You can make a money claim if you think a person or organisation owes you money and will not pay you back. You’ll have to pay a fee. Before making a claim, contact the person or organisation to try to resolve the issue by discussion or mediation. Your claim, including your name and address, will be sent to the person you say owes you money. They’ll get a chance to respond to your claim.
The service privatised their language interpretation service in 2011, giving a contract to Capita Translation and Interpreting. Figures released to The Guardian in 2016 show that over 2,600 court cases were adjourned because of a failure to provide an adequate interpreter in the previous five years.
From 31 October 2016 these services have been delivered under four separate Lots through the following providers:
Most translation into Welsh and Welsh-English interpretation is sourced through HMCTS’ own Welsh Language Unit.
Statistics on the use of language interpreter and translation services in courts and tribunals forms part of the quarterly Criminal Court Statistics available through the GOV.UK website.
The courts of England and Wales, supported administratively by Her Majesty's Courts and Tribunals Service, are the civil and criminal courts responsible for the administration of justice in England and Wales.
The Tipstaff is an officer of a court or, in some countries, a law clerk to a judge. The duties of the position vary from country to country. It is also the name of a symbolic rod, which represents the authority of the tipstaff or other officials such as senior police officers.
The Children and Family Court Advisory and Support Service (Cafcass) is a non-departmental public body in England set up to promote the welfare of children and families involved in family court. It was formed in April 2001 under the provisions of the Criminal Justice and Court Services Act 2000 and is accountable to Parliament through the Ministry of Justice. Cafcass is independent of the courts, social services, education, health authorities and all similar agencies.
The Constitutional Reform Act 2005 is an Act of the Parliament of the United Kingdom, relevant to UK constitutional law. It provides for a Supreme Court of the United Kingdom to take over the previous appellate jurisdiction of the Law Lords as well as some powers of the Judicial Committee of the Privy Council, and removed the functions of Speaker of the House of Lords and Head of the Judiciary of England and Wales from the office of Lord Chancellor.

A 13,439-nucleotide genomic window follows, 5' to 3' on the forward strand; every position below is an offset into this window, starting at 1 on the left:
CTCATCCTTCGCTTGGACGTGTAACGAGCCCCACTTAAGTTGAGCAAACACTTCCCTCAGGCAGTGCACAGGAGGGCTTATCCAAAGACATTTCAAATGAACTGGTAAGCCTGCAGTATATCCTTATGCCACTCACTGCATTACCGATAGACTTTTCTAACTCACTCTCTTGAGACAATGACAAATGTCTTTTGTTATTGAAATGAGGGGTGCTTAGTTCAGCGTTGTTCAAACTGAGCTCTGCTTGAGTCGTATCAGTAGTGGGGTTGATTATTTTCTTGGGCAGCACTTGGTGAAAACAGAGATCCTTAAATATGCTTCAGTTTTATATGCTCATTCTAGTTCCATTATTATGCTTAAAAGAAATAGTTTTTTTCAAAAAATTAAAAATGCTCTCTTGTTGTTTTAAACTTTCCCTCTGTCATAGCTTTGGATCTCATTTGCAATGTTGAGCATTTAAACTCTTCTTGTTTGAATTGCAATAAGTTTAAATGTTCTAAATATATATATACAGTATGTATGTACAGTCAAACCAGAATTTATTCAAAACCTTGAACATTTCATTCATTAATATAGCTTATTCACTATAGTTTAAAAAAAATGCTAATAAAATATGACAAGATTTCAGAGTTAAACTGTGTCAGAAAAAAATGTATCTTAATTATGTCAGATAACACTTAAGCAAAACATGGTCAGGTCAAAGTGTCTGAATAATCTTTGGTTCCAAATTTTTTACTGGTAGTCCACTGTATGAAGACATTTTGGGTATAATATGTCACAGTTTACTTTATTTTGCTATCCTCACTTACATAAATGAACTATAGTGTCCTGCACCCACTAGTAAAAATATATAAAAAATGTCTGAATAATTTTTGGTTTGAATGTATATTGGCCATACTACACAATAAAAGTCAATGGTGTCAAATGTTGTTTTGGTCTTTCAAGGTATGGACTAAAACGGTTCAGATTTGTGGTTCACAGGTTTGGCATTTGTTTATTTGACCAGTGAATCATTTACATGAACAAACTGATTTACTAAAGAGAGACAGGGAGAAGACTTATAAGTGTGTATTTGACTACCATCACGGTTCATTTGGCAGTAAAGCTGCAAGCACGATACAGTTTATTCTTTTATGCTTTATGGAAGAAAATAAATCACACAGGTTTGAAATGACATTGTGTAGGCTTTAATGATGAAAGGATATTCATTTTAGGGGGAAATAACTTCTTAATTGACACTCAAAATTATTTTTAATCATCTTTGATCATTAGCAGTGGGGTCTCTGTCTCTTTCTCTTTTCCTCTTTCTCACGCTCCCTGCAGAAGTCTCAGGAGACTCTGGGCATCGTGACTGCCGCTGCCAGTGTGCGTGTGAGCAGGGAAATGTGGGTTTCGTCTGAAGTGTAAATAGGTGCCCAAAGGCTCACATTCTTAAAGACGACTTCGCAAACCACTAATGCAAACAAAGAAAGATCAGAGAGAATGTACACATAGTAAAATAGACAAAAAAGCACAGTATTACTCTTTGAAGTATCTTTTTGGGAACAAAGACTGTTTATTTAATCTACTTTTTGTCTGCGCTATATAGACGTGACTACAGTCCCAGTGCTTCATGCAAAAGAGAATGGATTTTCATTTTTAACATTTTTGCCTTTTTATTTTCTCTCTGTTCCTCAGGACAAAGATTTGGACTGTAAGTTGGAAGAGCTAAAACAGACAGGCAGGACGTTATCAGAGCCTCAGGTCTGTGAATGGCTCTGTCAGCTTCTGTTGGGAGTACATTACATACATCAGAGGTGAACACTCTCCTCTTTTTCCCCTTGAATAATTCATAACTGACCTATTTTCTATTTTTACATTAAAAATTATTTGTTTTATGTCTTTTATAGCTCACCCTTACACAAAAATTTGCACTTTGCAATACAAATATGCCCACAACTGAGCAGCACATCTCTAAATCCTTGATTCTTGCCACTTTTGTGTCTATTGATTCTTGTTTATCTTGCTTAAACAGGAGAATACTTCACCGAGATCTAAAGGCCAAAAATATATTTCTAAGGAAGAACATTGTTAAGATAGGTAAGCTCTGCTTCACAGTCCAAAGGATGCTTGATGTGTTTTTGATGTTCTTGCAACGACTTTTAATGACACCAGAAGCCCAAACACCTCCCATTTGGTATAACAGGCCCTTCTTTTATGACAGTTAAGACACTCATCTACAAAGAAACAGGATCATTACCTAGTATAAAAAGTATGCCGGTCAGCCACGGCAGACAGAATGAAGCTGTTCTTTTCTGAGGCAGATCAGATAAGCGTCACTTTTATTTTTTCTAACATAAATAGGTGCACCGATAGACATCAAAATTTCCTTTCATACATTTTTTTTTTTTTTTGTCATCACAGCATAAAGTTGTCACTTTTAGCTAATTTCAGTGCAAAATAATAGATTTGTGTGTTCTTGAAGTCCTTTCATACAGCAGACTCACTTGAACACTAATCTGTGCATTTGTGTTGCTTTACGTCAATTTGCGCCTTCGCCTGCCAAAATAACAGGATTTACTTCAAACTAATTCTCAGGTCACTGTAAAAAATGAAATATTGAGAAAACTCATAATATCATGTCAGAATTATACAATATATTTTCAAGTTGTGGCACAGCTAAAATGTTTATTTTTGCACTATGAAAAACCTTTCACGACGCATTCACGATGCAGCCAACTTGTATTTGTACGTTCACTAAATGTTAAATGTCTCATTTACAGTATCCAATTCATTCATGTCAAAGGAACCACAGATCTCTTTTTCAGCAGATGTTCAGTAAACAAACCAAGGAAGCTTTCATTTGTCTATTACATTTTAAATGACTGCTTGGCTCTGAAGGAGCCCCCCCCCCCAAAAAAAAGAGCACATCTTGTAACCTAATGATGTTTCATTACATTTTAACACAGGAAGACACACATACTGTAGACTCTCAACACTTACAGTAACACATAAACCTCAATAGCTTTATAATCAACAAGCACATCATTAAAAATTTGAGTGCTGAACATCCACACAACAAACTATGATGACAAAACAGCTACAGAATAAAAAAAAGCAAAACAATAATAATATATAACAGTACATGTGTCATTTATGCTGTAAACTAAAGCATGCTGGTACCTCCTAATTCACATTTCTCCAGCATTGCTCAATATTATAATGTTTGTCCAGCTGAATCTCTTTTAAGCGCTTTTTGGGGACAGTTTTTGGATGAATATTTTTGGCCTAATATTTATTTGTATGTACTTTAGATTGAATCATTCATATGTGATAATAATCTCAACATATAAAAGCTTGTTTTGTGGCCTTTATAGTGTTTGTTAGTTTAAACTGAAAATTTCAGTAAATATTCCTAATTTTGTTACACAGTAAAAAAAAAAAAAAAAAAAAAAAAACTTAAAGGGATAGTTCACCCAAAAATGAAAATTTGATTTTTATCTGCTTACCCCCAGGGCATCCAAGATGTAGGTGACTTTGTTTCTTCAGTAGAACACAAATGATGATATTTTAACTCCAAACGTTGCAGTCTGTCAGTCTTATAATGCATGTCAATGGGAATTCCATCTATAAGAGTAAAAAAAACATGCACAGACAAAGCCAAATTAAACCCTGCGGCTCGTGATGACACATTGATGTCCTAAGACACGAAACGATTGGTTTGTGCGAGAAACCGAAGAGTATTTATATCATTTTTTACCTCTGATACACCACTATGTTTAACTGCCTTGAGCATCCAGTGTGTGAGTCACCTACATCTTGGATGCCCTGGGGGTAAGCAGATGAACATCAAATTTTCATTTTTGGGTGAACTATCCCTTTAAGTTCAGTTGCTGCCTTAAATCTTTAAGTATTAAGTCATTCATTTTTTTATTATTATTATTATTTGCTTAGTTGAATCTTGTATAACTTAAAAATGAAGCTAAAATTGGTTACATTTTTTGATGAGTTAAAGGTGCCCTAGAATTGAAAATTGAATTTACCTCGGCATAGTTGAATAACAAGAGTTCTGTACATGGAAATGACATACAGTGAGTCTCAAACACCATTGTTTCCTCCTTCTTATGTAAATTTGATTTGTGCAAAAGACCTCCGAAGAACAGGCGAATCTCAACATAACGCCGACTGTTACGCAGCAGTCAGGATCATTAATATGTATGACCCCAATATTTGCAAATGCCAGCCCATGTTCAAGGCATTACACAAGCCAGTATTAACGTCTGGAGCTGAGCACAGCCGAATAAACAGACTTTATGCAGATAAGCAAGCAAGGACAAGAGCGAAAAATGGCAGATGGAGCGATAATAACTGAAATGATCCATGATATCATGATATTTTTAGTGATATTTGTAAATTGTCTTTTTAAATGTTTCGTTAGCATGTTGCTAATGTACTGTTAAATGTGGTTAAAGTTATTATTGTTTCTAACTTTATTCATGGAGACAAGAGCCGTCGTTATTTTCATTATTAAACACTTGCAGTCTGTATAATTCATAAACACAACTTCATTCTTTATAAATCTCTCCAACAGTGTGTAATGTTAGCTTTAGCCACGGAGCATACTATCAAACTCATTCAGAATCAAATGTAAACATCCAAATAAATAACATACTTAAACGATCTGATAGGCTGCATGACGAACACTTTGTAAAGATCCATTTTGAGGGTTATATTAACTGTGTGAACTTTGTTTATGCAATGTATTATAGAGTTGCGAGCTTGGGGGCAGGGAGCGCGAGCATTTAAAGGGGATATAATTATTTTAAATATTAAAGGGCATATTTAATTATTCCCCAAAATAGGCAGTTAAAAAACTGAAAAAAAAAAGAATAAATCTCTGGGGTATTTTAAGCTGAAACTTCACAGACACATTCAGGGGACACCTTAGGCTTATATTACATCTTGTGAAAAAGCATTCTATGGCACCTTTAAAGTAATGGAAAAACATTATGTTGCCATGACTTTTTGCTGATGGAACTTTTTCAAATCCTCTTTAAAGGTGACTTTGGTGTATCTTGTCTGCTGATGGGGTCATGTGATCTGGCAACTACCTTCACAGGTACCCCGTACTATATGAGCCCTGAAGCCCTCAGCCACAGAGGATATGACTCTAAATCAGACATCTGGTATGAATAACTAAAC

Robert John Ayling, also known as Bob Ayling, is a British retired lawyer and businessman who has worked with a variety of high-profile companies and organisations. From 1996 to 2000, he was the CEO of British Airways. He also served as chairman of Her Majesty's Courts and Tribunals Service, Dŵr Cymru, and Dyson. Ayling was awarded a CBE in the Queen's 2018 Birthday Honors List.
The Scottish Courts and Tribunals Service (SCTS) is an independent public body which is responsible for the administration of the courts and tribunals of Scotland. The Service is led by a board which is chaired by the Lord President of the Court of Session, and employs over 1000 staff members in the country's 39 sheriff courts, 34 justice of the peace courts, the Court of Session and the High Court of Justiciary, and at the service's headquarters in Edinburgh. The day-to-day administration of the service is the responsibility of its Chief Executive and Executive Directors. The Scottish Courts and Tribunals Service is also responsible for providing administrative services for the Judicial Office for Scotland, the Office of the Public Guardian, the Accountant of Court, the Criminal Courts Rules Council, and the Scottish Civil Justice Council.
The courts of Scotland are responsible for administration of justice in Scotland, under statutory, common law and equitable provisions within Scots law. The courts are presided over by the judiciary of Scotland, who are the various judicial office holders responsible for issuing judgments, ensuring fair trials, and deciding on sentencing. The Court of Session is the supreme civil court of Scotland, subject to appeals to the Supreme Court of the United Kingdom, and the High Court of Justiciary is the supreme criminal court, which is only subject to the authority of the Supreme Court of the United Kingdom on devolution issues and human rights compatibility issues.